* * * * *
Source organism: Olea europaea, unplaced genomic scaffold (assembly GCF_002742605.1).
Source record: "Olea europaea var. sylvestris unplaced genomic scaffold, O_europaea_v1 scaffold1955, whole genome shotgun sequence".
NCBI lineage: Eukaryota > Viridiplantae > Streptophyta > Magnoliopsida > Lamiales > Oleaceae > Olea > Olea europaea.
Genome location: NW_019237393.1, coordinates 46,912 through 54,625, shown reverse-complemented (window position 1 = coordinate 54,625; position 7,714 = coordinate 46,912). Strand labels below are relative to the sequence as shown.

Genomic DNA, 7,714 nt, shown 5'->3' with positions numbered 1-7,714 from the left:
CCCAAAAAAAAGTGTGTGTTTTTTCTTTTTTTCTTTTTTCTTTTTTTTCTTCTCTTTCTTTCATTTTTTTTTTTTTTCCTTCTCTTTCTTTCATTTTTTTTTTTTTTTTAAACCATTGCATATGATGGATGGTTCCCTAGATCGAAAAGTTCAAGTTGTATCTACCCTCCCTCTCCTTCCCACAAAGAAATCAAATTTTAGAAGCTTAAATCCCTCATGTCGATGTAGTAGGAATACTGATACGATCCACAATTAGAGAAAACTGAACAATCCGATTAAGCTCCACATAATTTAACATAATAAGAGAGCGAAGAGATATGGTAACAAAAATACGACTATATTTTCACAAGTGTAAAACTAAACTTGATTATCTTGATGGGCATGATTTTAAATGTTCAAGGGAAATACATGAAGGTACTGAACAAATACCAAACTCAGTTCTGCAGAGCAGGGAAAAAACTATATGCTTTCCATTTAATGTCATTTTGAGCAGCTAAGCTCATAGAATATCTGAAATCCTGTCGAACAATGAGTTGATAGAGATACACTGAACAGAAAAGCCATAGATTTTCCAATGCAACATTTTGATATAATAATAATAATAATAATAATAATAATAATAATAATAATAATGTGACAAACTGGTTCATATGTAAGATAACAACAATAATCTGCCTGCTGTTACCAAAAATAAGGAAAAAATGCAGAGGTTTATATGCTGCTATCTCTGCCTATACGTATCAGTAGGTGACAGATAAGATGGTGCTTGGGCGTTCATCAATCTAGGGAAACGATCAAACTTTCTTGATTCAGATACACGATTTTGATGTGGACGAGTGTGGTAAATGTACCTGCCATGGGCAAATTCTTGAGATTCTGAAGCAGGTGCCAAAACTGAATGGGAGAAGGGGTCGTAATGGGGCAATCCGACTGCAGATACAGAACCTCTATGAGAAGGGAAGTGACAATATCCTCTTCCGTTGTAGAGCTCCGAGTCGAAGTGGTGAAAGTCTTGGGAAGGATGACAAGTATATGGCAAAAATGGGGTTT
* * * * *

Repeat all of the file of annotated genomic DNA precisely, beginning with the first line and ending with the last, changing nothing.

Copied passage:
Source organism: Olea europaea, unplaced genomic scaffold (assembly GCF_002742605.1).
Source record: "Olea europaea var. sylvestris unplaced genomic scaffold, O_europaea_v1 scaffold1955, whole genome shotgun sequence".
NCBI lineage: Eukaryota > Viridiplantae > Streptophyta > Magnoliopsida > Lamiales > Oleaceae > Olea > Olea europaea.
Genome location: NW_019237393.1, coordinates 46,912 through 54,625, shown reverse-complemented (window position 1 = coordinate 54,625; position 7,714 = coordinate 46,912). Strand labels below are relative to the sequence as shown.

Genomic DNA, 7,714 nt, shown 5'->3' with positions numbered 1-7,714 from the left:
CCCAAAAAAAAGTGTGTGTTTTTTCTTTTTTTCTTTTTTCTTTTTTTTCTTCTCTTTCTTTCATTTTTTTTTTTTTTCCTTCTCTTTCTTTCATTTTTTTTTTTTTTTTAAACCATTGCATATGATGGATGGTTCCCTAGATCGAAAAGTTCAAGTTGTATCTACCCTCCCTCTCCTTCCCACAAAGAAATCAAATTTTAGAAGCTTAAATCCCTCATGTCGATGTAGTAGGAATACTGATACGATCCACAATTAGAGAAAACTGAACAATCCGATTAAGCTCCACATAATTTAACATAATAAGAGAGCGAAGAGATATGGTAACAAAAATACGACTATATTTTCACAAGTGTAAAACTAAACTTGATTATCTTGATGGGCATGATTTTAAATGTTCAAGGGAAATACATGAAGGTACTGAACAAATACCAAACTCAGTTCTGCAGAGCAGGGAAAAAACTATATGCTTTCCATTTAATGTCATTTTGAGCAGCTAAGCTCATAGAATATCTGAAATCCTGTCGAACAATGAGTTGATAGAGATACACTGAACAGAAAAGCCATAGATTTTCCAATGCAACATTTTGATATAATAATAATAATAATAATAATAATAATAATAATAATAATAATGTGACAAACTGGTTCATATGTAAGATAACAACAATAATCTGCCTGCTGTTACCAAAAATAAGGAAAAAATGCAGAGGTTTATATGCTGCTATCTCTGCCTATACGTATCAGTAGGTGACAGATAAGATGGTGCTTGGGCGTTCATCAATCTAGGGAAACGATCAAACTTTCTTGATTCAGATACACGATTTTGATGTGGACGAGTGTGGTAAATGTACCTGCCATGGGCAAATTCTTGAGATTCTGAAGCAGGTGCCAAAACTGAATGGGAGAAGGGGTCGTAATGGGGCAATCCGACTGCAGATACAGAACCTCTATGAGAAGGGAAGTGACAATATCCTCTTCCGTTGTAGAGCTCCGAGTCGAAGTGGTGAAAGTCTTGGGAAGGATGACAAGTATATGGCAAAAATGGGGTTT